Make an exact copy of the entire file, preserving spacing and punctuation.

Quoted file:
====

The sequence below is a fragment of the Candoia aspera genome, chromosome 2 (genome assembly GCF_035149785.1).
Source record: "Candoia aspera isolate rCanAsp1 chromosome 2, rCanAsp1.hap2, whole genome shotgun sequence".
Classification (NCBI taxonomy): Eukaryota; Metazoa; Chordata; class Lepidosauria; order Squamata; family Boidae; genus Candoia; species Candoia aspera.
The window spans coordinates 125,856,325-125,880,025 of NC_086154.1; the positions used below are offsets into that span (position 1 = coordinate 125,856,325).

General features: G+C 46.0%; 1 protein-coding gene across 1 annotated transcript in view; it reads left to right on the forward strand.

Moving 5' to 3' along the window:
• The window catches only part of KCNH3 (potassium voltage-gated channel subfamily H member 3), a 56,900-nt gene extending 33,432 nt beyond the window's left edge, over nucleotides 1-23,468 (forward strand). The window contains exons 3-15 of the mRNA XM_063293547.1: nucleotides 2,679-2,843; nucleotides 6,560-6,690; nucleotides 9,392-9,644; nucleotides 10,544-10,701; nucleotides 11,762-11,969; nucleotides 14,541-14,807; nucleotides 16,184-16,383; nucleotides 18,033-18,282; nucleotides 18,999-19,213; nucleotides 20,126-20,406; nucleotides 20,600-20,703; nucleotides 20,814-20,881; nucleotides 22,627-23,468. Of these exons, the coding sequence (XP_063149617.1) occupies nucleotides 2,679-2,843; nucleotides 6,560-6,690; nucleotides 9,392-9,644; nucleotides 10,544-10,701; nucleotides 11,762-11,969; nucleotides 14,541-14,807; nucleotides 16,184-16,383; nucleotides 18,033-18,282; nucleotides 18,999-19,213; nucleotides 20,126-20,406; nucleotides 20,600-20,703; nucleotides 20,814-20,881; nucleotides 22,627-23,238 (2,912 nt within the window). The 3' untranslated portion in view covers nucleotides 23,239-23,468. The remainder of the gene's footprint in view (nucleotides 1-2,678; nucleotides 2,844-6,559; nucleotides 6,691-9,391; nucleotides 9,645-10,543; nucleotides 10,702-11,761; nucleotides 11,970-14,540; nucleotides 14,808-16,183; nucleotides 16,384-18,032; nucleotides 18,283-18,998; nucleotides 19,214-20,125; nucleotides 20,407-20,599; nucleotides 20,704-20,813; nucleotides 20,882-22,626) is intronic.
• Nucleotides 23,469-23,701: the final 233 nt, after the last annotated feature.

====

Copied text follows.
The sequence below is a fragment of the Candoia aspera genome, chromosome 2 (genome assembly GCF_035149785.1).
Source record: "Candoia aspera isolate rCanAsp1 chromosome 2, rCanAsp1.hap2, whole genome shotgun sequence".
Classification (NCBI taxonomy): Eukaryota; Metazoa; Chordata; class Lepidosauria; order Squamata; family Boidae; genus Candoia; species Candoia aspera.
The window spans coordinates 125,856,325-125,880,025 of NC_086154.1; the positions used below are offsets into that span (position 1 = coordinate 125,856,325).

General features: G+C 46.0%; 1 protein-coding gene across 1 annotated transcript in view; it reads left to right on the forward strand.

Moving 5' to 3' along the window:
• The window catches only part of KCNH3 (potassium voltage-gated channel subfamily H member 3), a 56,900-nt gene extending 33,432 nt beyond the window's left edge, over nucleotides 1-23,468 (forward strand). The window contains exons 3-15 of the mRNA XM_063293547.1: nucleotides 2,679-2,843; nucleotides 6,560-6,690; nucleotides 9,392-9,644; nucleotides 10,544-10,701; nucleotides 11,762-11,969; nucleotides 14,541-14,807; nucleotides 16,184-16,383; nucleotides 18,033-18,282; nucleotides 18,999-19,213; nucleotides 20,126-20,406; nucleotides 20,600-20,703; nucleotides 20,814-20,881; nucleotides 22,627-23,468. Of these exons, the coding sequence (XP_063149617.1) occupies nucleotides 2,679-2,843; nucleotides 6,560-6,690; nucleotides 9,392-9,644; nucleotides 10,544-10,701; nucleotides 11,762-11,969; nucleotides 14,541-14,807; nucleotides 16,184-16,383; nucleotides 18,033-18,282; nucleotides 18,999-19,213; nucleotides 20,126-20,406; nucleotides 20,600-20,703; nucleotides 20,814-20,881; nucleotides 22,627-23,238 (2,912 nt within the window). The 3' untranslated portion in view covers nucleotides 23,239-23,468. The remainder of the gene's footprint in view (nucleotides 1-2,678; nucleotides 2,844-6,559; nucleotides 6,691-9,391; nucleotides 9,645-10,543; nucleotides 10,702-11,761; nucleotides 11,970-14,540; nucleotides 14,808-16,183; nucleotides 16,384-18,032; nucleotides 18,283-18,998; nucleotides 19,214-20,125; nucleotides 20,407-20,599; nucleotides 20,704-20,813; nucleotides 20,882-22,626) is intronic.
• Nucleotides 23,469-23,701: the final 233 nt, after the last annotated feature.